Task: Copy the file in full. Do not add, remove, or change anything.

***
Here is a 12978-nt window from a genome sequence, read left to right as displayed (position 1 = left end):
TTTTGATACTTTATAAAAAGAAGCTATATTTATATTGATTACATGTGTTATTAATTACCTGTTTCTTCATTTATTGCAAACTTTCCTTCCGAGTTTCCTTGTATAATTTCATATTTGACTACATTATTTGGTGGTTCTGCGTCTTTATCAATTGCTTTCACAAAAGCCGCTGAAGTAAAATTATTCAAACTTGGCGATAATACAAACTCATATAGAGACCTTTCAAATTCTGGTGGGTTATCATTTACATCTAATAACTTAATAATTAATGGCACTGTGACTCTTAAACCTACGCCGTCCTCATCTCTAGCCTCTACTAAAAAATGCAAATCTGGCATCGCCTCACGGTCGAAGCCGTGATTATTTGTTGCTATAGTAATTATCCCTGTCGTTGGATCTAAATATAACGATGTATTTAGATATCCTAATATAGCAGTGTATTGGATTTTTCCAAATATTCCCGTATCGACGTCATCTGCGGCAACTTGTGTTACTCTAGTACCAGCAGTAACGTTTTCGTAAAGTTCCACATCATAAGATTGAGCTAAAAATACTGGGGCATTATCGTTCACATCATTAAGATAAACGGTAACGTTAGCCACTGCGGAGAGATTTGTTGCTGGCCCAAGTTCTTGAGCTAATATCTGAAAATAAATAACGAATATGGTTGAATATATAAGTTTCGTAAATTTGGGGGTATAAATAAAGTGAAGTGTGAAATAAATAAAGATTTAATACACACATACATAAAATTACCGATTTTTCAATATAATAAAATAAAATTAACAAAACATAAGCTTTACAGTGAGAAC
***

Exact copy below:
Here is a 12978-nt window from a genome sequence, read left to right as displayed (position 1 = left end):
TTTTGATACTTTATAAAAAGAAGCTATATTTATATTGATTACATGTGTTATTAATTACCTGTTTCTTCATTTATTGCAAACTTTCCTTCCGAGTTTCCTTGTATAATTTCATATTTGACTACATTATTTGGTGGTTCTGCGTCTTTATCAATTGCTTTCACAAAAGCCGCTGAAGTAAAATTATTCAAACTTGGCGATAATACAAACTCATATAGAGACCTTTCAAATTCTGGTGGGTTATCATTTACATCTAATAACTTAATAATTAATGGCACTGTGACTCTTAAACCTACGCCGTCCTCATCTCTAGCCTCTACTAAAAAATGCAAATCTGGCATCGCCTCACGGTCGAAGCCGTGATTATTTGTTGCTATAGTAATTATCCCTGTCGTTGGATCTAAATATAACGATGTATTTAGATATCCTAATATAGCAGTGTATTGGATTTTTCCAAATATTCCCGTATCGACGTCATCTGCGGCAACTTGTGTTACTCTAGTACCAGCAGTAACGTTTTCGTAAAGTTCCACATCATAAGATTGAGCTAAAAATACTGGGGCATTATCGTTCACATCATTAAGATAAACGGTAACGTTAGCCACTGCGGAGAGATTTGTTGCTGGCCCAAGTTCTTGAGCTAATATCTGAAAATAAATAACGAATATGGTTGAATATATAAGTTTCGTAAATTTGGGGGTATAAATAAAGTGAAGTGTGAAATAAATAAAGATTTAATACACACATACATAAAATTACCGATTTTTCAATATAATAAAATAAAATTAACAAAACATAAGCTTTACAGTGAGAAC